People never know the awful things they are capable of doing until they are backed into a corner.
That's the life lesson that Marta Walraven, the hero of ABC's Red Widow, if you can call her a hero, learns when times get rough.
During the show's two-hour premiere, Marta (played by Australian actress Radha Mitchell, the leading lady of movies Silent Hill and Pitch Black) morphs from a suburban wife and mom into a desperate drug smuggler.
In fact, just three weeks after the murder of her husband, Marta is willing to do such despicable things to keep herself and her children alive that she finds herself asking, "Is this who I am now?"
The answer -- sadly for her wayward soul, but happily for viewers who will enjoy the subtle acting performance -- is yes.
By season's end, Mitchell promises, Marta will become "the matriarch of her own crime family dynamic."
It's a fascinating transformation -- one not unlike the chemistry-teacher-to-meth-kingpin journey that Walter White has taken in Breaking Bad.
"She starts off as a soccer mom," Mitchell says. "She is a character under duress. She has been dragged into this world that she doesn't want to be part of.
"But in the process, she discovers that she has talents [having to do with not just surviving, but thriving in the criminal underworld] that she didn't know she had."
Conveniently, Marta is the daughter of a Russian gangster. So it's in her DNA.
But Mitchell suspects that we've all got that kind of a cad lurking inside of us.
"This definitely feels like a woman that you might know or you might be," she says.
Or as executive producer Melissa Rosenberg puts it, "She is this very moral woman forced to make very immoral choices. I think audiences are going to be drawn to this woman. Everything she does is to protect her children. What that does is forces her to cross the line of what she thinks she will and won't do."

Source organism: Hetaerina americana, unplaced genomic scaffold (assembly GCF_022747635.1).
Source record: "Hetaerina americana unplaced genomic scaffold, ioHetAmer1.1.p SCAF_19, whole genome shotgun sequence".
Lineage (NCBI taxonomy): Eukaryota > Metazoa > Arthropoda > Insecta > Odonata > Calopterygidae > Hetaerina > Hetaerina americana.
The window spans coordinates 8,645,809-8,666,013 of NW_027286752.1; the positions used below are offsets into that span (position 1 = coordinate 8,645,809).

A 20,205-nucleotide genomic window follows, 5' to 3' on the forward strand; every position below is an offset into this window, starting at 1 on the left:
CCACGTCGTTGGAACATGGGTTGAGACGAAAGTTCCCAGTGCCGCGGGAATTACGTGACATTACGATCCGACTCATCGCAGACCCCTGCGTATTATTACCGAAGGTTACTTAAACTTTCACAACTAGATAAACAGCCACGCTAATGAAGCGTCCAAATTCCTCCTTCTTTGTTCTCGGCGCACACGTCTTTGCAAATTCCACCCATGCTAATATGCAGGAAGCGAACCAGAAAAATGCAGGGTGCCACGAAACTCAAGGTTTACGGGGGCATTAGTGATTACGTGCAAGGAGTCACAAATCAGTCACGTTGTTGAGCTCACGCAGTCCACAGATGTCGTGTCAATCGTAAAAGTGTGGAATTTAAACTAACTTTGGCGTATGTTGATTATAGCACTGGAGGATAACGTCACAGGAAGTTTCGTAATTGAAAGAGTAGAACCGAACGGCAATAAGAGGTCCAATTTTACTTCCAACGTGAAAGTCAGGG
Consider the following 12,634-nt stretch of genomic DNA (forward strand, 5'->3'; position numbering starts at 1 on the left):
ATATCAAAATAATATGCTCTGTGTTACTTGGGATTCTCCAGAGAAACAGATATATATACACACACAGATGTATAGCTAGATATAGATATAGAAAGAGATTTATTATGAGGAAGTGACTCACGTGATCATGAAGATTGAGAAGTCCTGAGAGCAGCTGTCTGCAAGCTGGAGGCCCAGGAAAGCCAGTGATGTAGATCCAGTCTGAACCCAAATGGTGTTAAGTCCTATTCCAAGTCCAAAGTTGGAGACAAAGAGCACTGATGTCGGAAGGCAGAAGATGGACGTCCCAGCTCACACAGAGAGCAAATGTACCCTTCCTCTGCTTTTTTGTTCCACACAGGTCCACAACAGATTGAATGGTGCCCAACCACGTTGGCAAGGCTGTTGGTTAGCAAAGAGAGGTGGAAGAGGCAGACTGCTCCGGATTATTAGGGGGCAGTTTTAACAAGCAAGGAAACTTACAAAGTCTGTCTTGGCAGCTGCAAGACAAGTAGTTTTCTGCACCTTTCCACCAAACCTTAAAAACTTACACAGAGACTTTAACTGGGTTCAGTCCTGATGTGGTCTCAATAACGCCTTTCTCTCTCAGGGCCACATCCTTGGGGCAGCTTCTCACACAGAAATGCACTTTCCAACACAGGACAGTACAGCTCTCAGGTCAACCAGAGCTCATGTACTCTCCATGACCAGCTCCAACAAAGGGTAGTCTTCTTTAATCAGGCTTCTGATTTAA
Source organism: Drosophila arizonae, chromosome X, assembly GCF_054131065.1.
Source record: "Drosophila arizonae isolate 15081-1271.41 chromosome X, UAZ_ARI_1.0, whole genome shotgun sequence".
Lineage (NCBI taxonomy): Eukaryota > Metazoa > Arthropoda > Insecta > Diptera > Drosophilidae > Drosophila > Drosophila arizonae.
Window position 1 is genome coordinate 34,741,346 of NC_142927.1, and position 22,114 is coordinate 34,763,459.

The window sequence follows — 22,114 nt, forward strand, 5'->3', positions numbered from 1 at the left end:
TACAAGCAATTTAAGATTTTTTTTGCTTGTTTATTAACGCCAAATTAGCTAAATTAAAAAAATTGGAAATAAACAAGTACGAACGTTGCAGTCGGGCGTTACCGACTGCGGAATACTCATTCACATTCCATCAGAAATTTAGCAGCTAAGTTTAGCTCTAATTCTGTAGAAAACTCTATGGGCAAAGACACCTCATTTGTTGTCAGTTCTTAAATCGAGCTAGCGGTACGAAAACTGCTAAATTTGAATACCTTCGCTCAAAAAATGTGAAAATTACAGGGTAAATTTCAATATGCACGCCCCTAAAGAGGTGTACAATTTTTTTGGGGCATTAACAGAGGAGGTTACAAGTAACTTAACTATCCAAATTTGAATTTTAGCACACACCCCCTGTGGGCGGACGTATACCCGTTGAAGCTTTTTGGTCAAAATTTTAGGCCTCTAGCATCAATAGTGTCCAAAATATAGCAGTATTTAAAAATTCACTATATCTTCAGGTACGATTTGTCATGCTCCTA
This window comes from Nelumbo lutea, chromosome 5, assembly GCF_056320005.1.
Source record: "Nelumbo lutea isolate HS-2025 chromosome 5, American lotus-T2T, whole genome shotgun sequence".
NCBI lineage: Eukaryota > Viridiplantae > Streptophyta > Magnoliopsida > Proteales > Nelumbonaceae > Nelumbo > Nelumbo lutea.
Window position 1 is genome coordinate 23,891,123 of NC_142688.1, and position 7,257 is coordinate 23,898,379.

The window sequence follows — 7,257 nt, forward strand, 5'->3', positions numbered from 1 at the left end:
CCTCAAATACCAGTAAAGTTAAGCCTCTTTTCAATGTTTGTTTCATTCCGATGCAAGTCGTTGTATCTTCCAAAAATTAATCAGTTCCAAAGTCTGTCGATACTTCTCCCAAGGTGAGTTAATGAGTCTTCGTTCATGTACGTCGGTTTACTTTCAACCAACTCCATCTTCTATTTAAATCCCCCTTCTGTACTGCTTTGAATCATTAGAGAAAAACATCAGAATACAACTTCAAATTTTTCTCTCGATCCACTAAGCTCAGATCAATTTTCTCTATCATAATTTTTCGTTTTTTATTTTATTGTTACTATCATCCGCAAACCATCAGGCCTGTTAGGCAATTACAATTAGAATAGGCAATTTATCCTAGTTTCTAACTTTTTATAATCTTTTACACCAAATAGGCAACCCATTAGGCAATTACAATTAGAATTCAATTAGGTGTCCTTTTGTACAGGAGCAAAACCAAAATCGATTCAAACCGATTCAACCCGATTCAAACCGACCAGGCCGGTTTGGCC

The eight-episode season, which network executives promise will close with a bona fide ending, opens with Marta's small-time criminal husband and his business partners making the wrong enemy.
They're involved in the theft of millions of dollars worth of cocaine from an international crime boss, Nicholae Schiller (played by Goran Visnjic, of ER fame). Marta's husband, Evan, pays with his life. But as far as Schiller is concerned, his debt has not been cleared.
While trying to square things with the crime boss and trying to raise three grieving kids, Marta will discover that she has a resourcefulness and a sinister streak she never knew was there.
"With a lot of grief and pent-up pain, the debt leads her on this whole adventure in the drug underworld," Mitchell says. "She gets involved in all kinds of things, against her will, in a way, but she discovers she has talents she didn't know she had. The story drags her into this really intense experience."
Rosenberg, who wrote screenplays for all five "Twilight" movies, developed Red Widow from a Dutch TV series called Penoza.
Rosenberg said she hopes viewers enjoy living vicariously through Marta during the next two months.
"I think audiences crave surprise," she says. "They crave something that is going to take them on a journey. They want a good ride.
"I'm a huge TV fan, too. I watch a lot of television. I want the twists and turns. I want to be on a roller coaster. And I think we're delivering that."